I received an uncorrected proof copy of The Blacktongue Thief in exchange for an honest review. Thanks go to Christopher Buehlman and Gollancz.
I’ve had my eye on The Blacktongue Thief for a while, with friends referring to it as the book they were looking forward to the most in 2021, and the ratings by reviewers I trust all coming back extremely positive. When a review copy arrived on my doorstep I decided to try it next to see if it lived up to the hype. Although to me, it won’t quite be a best of the year read, it is an admirable and thrilling fantasy debut for Buehlman who has a lot to offer to the world of modern fantasy.
Kinch Na Shannack is a thief who was trained by the Takers Guild. They educated him in the way of the thief and now he owes them for that education. He can pay off his debt by doing jobs for the Guild but at the start of the book, Kinch and the group of thieves he travels with have chosen the wrong mark. They have decided to cross an Ispanthian bird knight who is betrothed to the goddess of death. Not a good decision at all.
“I was about to die.
Worse, I was about to die with bastards.”
We follow the action in The Blacktoungue Thief in the first-person perspective through the eyes of Kinch as he is relaying the tale at a later date. It was an absolute joy to follow Kinch, he’s witty, critical and sometimes cynical, the humour and flow of his thoughts being addictive to read. His commentary surrounding events such as “though at the time I did not know” and “I would find out later it was…” adds useful facts and opinions to the narrative as the narrator sometimes dips in and out of the action. This could have been jarring but I had no such qualms and believe Buehlman administered these moments artfully.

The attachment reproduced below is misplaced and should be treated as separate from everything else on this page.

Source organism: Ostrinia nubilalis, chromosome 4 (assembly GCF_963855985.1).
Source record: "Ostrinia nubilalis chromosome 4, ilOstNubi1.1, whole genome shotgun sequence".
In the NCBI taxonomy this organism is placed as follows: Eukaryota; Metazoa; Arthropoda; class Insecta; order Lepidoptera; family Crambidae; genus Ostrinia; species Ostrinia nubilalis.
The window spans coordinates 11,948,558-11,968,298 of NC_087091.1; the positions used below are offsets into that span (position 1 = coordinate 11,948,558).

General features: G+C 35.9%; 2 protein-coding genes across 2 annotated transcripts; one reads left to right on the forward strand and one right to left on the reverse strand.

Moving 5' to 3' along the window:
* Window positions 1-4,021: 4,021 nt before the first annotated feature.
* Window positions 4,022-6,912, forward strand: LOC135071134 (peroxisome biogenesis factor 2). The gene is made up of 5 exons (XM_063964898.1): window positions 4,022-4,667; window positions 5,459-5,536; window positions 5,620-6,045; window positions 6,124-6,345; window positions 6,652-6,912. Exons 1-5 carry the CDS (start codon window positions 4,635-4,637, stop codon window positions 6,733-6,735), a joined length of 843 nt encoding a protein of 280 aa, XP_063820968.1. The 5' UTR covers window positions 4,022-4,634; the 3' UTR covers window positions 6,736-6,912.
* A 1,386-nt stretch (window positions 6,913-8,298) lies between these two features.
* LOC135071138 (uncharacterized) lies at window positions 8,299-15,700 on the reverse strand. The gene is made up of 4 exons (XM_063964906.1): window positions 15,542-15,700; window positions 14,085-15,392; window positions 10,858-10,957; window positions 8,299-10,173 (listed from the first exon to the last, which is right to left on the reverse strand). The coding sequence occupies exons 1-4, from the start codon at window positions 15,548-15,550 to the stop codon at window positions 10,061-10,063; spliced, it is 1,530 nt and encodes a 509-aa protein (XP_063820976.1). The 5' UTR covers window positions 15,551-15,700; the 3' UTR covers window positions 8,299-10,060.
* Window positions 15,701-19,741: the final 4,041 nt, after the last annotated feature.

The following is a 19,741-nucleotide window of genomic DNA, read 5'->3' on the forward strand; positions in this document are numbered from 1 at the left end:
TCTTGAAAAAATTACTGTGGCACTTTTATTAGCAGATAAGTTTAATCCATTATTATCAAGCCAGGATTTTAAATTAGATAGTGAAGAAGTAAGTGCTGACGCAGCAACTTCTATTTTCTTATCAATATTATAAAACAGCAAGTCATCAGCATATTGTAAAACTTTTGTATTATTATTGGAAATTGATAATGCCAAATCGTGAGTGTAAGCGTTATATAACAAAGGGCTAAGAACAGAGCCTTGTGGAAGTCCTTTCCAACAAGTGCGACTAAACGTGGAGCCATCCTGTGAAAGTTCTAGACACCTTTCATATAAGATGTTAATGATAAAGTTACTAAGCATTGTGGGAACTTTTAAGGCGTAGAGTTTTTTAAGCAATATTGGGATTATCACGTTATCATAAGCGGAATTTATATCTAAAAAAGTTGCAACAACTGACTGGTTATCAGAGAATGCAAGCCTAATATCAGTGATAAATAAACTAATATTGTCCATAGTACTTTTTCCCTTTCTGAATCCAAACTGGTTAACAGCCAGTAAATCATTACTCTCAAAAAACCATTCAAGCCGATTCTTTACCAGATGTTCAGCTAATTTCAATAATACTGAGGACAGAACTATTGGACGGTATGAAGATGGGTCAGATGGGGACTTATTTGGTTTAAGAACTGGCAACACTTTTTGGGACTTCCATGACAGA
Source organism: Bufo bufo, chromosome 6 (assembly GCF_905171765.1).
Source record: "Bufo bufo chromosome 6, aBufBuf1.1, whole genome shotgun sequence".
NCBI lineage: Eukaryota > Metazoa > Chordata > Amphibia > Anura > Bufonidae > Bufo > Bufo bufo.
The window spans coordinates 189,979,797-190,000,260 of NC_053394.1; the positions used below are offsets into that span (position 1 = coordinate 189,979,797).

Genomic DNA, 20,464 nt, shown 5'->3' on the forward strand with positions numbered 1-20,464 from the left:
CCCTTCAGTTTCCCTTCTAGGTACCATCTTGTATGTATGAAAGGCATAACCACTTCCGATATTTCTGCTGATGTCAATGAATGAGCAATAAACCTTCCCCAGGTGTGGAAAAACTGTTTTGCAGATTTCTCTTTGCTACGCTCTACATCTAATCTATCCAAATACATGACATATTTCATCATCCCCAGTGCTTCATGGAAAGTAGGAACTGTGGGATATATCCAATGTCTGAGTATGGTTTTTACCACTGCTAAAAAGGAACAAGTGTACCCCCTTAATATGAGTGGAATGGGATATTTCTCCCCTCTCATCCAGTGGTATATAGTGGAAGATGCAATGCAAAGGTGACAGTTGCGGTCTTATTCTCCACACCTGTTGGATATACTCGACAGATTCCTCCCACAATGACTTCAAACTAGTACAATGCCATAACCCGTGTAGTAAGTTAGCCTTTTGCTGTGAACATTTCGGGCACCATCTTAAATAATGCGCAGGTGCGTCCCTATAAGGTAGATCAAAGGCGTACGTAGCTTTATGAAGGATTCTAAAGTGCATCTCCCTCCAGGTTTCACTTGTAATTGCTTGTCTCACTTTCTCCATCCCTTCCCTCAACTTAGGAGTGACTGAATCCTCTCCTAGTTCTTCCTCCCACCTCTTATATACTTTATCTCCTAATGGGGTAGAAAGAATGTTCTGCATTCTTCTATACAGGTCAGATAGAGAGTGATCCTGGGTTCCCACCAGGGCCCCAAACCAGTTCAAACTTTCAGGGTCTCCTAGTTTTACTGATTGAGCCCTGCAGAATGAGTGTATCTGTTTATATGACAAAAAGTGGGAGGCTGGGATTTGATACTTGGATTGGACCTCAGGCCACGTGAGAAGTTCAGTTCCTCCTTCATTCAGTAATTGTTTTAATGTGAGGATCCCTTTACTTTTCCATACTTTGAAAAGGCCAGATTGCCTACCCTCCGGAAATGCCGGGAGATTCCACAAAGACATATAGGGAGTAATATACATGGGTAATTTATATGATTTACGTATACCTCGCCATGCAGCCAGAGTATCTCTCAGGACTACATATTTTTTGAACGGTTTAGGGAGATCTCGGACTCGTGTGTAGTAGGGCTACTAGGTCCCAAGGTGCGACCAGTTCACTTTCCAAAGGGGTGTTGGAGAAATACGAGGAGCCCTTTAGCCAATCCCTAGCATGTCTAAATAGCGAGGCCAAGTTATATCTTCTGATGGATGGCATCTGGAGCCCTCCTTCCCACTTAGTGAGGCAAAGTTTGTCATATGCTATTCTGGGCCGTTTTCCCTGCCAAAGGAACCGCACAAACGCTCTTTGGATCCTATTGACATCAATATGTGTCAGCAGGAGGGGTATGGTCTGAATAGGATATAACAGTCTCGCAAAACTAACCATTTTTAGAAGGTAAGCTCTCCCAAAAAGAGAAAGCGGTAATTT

Buehlman’s world features fantasy tropes but in imaginative and unique ways. There are goblins, giants, witches, thieves, mages, magic tattoos, sea monsters and an adorable blind cat who is arguably one of the best characters in the book. As well as Bully Boy the cat (“Rao”), the novel is littered with memorable and detailed characters, notable inclusions are the aforementioned knight Galva, the niece of a witch Norrigal, and Kinch’s fellow countryman Malk. What makes these characters stand out is Kinch’s relationships with them throughout the adventure that ensues after the novel’s beginning showdown. The book also features inventive languages, dialects, myths, songs, classes, and perks. Kinch has two birth gifts that aid his craft. These are Luck and Cipher.
I’ve touched on the humour and the fantasy elements which are both well-worked throughout, but it’s absolutely worth noting that some of The Blacktongue Thief’s standout moments are horror-tinged sections that play on the mind long after the eye has read those chapters. A friendly game of “Pull” or an assassin trying to escape from a nightmare are very vague descriptions of some truly scary moments. I’m aware Buehlman is an acclaimed horror writer and after seeing these elements presented in such fine fashion here, I will certainly be investing in his back catalogue.
The Blacktongue Thief is a detailed, nuanced, intricate and sweary adult fantasy debut that starts off strong and rarely stutters. It’s action-packed and imaginative with huge standout set pieces that lead to a fulfilling crescendo where all the threads are neatly wrapped up. As far as I can tell by reading it, The Blacktongue Thief is a standalone, yet the fine worldbuilding and the fact we don’t know how far in the future Kinch is retelling his tale from means there could be many more adventures in this world. If that’s the case then I’ll definitely be rejoining Kinch, Galva, and their ragtag crew for whatever escapades they find themselves involved in next. Highly recommended.